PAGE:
The rich had their glasses ready for Jeremy Hunt’s budget this week. Spencer House, an 18th century aristocratic palace, overlooking Green Park in Mayfair, London, has this week been temporarily renamed Bollinger House to celebrate the launch next week of a £350 a bottle champagne.
The launch will be celebrated with a seemingly endless supply of the new Bollinger RD 2008 and a black-tie banquet for more than 100 people. It is the latest in a series of expensive vintage champagnes capitalising on booming demand as wealthy people continue to party hard to make up for lost opulence during the pandemic.
Champagne shipments hit a record £5.3 billion last year, according to the Comite Champagne, the trade association of producers in northern France, which expects sales to be even stronger in 2023.
Charles Goemaere, Comite Champagne’s general manager, said producers had been slightly caught off guard by the strength of demand after the return to normality after the coronavirus crisis. LVMH, the luxury goods company behind Moet & Chandon, Veuve Clicquot, Krug and Dom Perignon said in November that it was “running out of stock on our best champagnes” as wealthy people were, it said, enjoying a new “roaring 20s” age of decadence.
Matthew O’Connell, chief executive of fine wine trading platform LiveTrade, said the average prices for top champagnes—including Bollinger, Cristal, Krug, Dom Perignon—increased by 23 percent last year on top of a 42 percent increase in 2021.
He said the price increase had been led by a growing number of very wealthy people. “Yes, the cost of living crisis and inflation affects most people, but the ultra high net worth people we are selling to are very insulated. They might have lost money on shares in the last six months, but their spending power certainly hasn’t decreased,” he said.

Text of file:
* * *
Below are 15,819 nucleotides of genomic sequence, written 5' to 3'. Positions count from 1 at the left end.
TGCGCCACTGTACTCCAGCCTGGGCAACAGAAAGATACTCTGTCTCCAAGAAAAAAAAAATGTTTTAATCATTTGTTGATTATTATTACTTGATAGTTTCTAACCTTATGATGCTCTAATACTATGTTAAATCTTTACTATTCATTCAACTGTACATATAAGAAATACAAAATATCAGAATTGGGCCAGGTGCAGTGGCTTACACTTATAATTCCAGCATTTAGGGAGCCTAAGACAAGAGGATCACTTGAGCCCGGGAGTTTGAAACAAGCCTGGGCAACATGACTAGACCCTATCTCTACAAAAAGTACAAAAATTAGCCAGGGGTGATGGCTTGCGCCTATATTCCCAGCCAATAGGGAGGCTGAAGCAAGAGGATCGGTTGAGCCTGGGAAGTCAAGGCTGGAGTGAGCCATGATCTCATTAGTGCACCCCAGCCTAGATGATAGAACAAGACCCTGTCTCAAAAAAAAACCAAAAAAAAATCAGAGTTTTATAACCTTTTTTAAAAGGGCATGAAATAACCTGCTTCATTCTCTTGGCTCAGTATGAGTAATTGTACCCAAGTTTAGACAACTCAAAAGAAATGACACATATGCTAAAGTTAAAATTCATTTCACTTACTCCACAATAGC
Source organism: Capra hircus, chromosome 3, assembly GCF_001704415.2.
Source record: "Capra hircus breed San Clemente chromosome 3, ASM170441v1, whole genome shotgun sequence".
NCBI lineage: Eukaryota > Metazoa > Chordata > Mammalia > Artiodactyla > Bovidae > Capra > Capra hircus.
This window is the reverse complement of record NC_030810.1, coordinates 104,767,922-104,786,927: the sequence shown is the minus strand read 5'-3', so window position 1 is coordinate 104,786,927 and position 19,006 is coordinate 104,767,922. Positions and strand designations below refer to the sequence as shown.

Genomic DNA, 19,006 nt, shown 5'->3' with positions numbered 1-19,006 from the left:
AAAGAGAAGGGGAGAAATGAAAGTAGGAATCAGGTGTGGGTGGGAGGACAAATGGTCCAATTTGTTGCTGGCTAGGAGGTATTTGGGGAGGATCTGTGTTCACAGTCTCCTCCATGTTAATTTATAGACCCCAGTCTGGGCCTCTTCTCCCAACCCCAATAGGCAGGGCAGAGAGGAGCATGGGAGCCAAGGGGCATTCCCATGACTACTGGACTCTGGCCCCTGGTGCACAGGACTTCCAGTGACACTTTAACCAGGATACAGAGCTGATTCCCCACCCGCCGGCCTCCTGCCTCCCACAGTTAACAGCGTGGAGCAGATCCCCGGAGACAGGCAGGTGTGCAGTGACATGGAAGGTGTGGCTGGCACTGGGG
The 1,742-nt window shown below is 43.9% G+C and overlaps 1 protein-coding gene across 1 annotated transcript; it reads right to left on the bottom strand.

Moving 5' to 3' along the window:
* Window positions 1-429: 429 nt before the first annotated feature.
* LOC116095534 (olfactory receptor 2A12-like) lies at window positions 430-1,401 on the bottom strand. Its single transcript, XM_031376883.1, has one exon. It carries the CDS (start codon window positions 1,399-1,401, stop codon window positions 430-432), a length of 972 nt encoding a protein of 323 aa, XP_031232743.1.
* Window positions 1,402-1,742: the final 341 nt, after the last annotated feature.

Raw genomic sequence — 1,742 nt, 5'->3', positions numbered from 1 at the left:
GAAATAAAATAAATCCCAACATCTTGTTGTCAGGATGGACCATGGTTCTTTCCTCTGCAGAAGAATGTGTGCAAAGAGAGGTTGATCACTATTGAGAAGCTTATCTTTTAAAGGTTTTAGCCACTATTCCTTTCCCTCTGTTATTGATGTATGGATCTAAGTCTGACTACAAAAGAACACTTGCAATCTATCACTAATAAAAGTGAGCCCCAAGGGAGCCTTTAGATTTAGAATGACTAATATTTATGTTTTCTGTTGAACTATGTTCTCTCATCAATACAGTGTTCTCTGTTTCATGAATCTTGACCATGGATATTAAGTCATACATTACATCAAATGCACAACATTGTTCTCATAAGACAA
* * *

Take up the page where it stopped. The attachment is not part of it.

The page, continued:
Tom Gearing, co-founder and chief executive of investment firm Cult Wine Investment, said average champagne prices in his company’s index had risen by 52 percent over the past three years. Asked why he thought champagne prices have risen during the cost of living crisis, Gearing said, “It doesn’t affect the richest people. Luxury goods are doing better than ever during a cost of living crisis—I’d arguably say luxury is doing better than it ever has done.”
Accused abuse cop case files
A Metropolitan Police officer appeared in court last week to face charges of raping and assaulting a woman. PC Jorden Brown of Dagenham is charged with one count of rape and three counts of assault occasioning actual bodily harm. Brown is accused of carrying out the offences between November 2018 and October 2019, while off-duty.
A serving Greater Manchester Police officer has been charged with rape. PC James Stonehouse was charged with the alleged offence last week and is due to appear at Manchester and Salford Magistrates’ Court on 11 April.
A serving Dorset cop has pleaded not guilty to sexual offence charges, including two counts of rape. PC Ravi Canhye appeared Bournemouth Crown Court last week charged with eight sexual offences including two counts of rape, one count of attempted rape, and two counts of sexual assault.
A former Metropolitan Police officer faces a retrial for the alleged rape of a woman while serving in the force. An Old Bailey jury was discharged last month after failing to reach a verdict in the trial of Stephen Kyere. The defendant is accused of having sex with a woman without her consent at her home after flashing his warrant card at her during a night out in 2004.
…prison officer accused
A prison officer raped a young woman who was extremely drunk and couldn’t stop being sick, a court heard last week. The alleged rape was discovered after the woman’s friends burst in on them and the defendant is accused of saying, “Oh no, I’m in trouble now.”